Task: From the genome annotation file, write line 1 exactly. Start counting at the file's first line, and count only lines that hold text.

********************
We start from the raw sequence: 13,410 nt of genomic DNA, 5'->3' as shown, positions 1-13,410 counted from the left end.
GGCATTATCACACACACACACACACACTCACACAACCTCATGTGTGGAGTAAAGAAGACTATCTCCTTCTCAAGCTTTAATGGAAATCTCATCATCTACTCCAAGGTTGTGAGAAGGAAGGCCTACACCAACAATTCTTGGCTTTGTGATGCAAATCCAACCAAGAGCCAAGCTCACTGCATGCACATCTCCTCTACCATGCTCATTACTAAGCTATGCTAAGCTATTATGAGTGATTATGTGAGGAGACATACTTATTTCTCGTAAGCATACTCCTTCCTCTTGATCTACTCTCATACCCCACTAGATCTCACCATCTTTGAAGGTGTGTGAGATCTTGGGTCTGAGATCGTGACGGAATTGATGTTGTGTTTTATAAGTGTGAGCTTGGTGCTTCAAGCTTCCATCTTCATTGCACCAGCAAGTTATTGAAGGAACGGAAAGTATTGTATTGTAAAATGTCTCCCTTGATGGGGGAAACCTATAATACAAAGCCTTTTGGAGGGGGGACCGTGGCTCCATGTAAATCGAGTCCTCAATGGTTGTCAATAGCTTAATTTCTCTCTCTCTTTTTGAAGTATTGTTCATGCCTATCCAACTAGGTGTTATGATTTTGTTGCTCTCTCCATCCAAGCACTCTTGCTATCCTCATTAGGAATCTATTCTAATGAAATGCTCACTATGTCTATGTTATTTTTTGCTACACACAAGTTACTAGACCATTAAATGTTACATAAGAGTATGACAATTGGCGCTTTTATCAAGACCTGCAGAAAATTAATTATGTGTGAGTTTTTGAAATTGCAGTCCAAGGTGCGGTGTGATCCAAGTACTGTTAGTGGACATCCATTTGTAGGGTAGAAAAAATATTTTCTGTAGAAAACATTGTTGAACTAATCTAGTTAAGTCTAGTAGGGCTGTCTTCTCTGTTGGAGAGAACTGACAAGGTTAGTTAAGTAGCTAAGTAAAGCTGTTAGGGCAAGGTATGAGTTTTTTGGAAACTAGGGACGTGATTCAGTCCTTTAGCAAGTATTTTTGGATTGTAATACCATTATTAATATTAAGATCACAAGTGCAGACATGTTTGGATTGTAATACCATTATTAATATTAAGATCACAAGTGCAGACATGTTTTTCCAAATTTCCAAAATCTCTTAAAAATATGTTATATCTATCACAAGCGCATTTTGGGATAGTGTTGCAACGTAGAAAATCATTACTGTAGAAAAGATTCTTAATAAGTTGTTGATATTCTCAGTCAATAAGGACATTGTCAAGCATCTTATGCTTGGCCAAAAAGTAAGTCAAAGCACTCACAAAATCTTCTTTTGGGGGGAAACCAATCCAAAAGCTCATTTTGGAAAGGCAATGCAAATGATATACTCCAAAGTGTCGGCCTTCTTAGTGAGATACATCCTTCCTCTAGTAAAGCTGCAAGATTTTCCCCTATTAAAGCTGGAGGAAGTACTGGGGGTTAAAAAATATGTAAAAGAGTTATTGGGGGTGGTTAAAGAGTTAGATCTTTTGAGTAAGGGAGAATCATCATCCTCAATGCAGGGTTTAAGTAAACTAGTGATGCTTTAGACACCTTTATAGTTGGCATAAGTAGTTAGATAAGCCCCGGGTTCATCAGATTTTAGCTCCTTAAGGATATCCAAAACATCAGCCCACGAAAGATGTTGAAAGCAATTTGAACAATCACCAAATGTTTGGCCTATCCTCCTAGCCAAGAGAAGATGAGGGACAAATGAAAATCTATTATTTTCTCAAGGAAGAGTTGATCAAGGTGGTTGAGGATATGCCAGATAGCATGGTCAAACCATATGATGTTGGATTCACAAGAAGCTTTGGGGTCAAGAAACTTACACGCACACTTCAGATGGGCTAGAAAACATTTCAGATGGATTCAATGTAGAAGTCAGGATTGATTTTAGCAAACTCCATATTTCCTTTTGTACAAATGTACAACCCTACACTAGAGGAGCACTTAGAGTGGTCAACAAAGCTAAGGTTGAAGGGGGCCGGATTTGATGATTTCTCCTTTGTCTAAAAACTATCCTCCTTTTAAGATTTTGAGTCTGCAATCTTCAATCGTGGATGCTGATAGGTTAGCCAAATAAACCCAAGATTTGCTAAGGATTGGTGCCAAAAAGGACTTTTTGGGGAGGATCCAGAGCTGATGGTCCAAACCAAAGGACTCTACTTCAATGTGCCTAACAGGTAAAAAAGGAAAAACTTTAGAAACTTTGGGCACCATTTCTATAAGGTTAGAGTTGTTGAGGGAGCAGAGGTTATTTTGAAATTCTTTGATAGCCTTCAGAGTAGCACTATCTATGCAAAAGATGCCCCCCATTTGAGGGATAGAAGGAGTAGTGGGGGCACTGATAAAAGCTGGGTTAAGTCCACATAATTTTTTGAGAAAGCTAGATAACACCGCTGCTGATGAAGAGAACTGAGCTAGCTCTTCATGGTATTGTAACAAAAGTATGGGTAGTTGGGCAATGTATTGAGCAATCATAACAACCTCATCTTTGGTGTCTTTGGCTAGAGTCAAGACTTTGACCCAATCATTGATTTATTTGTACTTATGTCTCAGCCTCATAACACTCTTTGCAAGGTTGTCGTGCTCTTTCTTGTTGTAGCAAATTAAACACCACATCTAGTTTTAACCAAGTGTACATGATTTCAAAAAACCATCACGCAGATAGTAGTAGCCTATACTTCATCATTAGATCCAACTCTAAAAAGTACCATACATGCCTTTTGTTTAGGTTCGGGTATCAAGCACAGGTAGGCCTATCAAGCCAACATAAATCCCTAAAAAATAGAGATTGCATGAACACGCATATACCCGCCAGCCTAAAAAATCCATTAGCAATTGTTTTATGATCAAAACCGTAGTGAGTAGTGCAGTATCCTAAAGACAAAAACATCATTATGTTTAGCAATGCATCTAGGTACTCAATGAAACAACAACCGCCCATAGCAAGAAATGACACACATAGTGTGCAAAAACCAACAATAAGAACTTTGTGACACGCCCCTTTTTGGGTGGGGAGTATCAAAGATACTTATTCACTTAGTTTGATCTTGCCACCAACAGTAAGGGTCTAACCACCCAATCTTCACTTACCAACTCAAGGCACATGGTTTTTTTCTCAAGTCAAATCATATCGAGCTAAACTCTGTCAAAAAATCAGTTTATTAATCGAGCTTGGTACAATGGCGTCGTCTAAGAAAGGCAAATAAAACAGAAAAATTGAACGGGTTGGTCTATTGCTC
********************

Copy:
We start from the raw sequence: 13,410 nt of genomic DNA, 5'->3' as shown, positions 1-13,410 counted from the left end.